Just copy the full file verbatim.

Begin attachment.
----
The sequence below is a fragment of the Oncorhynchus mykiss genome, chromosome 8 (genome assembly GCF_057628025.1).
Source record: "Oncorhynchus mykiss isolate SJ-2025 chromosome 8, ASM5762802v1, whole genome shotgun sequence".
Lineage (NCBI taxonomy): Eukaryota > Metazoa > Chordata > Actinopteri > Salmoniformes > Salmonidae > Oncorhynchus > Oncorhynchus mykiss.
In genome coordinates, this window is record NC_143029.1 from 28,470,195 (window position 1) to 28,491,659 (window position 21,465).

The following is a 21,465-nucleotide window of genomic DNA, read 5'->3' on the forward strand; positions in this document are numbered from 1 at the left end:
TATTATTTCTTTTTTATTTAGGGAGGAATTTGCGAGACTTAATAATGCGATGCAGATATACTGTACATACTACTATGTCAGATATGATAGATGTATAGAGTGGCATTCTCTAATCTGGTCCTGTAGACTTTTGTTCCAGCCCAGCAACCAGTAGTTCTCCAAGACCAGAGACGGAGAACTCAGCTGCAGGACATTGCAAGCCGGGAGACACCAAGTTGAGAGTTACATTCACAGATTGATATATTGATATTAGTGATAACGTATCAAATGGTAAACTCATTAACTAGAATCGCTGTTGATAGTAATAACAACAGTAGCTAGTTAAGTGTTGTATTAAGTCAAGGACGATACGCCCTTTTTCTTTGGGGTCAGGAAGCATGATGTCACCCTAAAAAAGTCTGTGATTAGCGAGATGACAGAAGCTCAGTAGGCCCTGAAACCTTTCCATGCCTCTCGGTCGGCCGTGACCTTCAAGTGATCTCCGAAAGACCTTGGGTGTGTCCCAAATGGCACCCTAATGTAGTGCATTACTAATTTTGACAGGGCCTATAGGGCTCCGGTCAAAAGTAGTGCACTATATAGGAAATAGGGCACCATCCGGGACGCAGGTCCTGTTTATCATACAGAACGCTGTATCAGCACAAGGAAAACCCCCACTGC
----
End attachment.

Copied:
The sequence below is a fragment of the Oncorhynchus mykiss genome, chromosome 8 (genome assembly GCF_057628025.1).
Source record: "Oncorhynchus mykiss isolate SJ-2025 chromosome 8, ASM5762802v1, whole genome shotgun sequence".
Lineage (NCBI taxonomy): Eukaryota > Metazoa > Chordata > Actinopteri > Salmoniformes > Salmonidae > Oncorhynchus > Oncorhynchus mykiss.
In genome coordinates, this window is record NC_143029.1 from 28,470,195 (window position 1) to 28,491,659 (window position 21,465).

The following is a 21,465-nucleotide window of genomic DNA, read 5'->3' on the forward strand; positions in this document are numbered from 1 at the left end:
TATTATTTCTTTTTTATTTAGGGAGGAATTTGCGAGACTTAATAATGCGATGCAGATATACTGTACATACTACTATGTCAGATATGATAGATGTATAGAGTGGCATTCTCTAATCTGGTCCTGTAGACTTTTGTTCCAGCCCAGCAACCAGTAGTTCTCCAAGACCAGAGACGGAGAACTCAGCTGCAGGACATTGCAAGCCGGGAGACACCAAGTTGAGAGTTACATTCACAGATTGATATATTGATATTAGTGATAACGTATCAAATGGTAAACTCATTAACTAGAATCGCTGTTGATAGTAATAACAACAGTAGCTAGTTAAGTGTTGTATTAAGTCAAGGACGATACGCCCTTTTTCTTTGGGGTCAGGAAGCATGATGTCACCCTAAAAAAGTCTGTGATTAGCGAGATGACAGAAGCTCAGTAGGCCCTGAAACCTTTCCATGCCTCTCGGTCGGCCGTGACCTTCAAGTGATCTCCGAAAGACCTTGGGTGTGTCCCAAATGGCACCCTAATGTAGTGCATTACTAATTTTGACAGGGCCTATAGGGCTCCGGTCAAAAGTAGTGCACTATATAGGAAATAGGGCACCATCCGGGACGCAGGTCCTGTTTATCATACAGAACGCTGTATCAGCACAAGGAAAACCCCCACTGC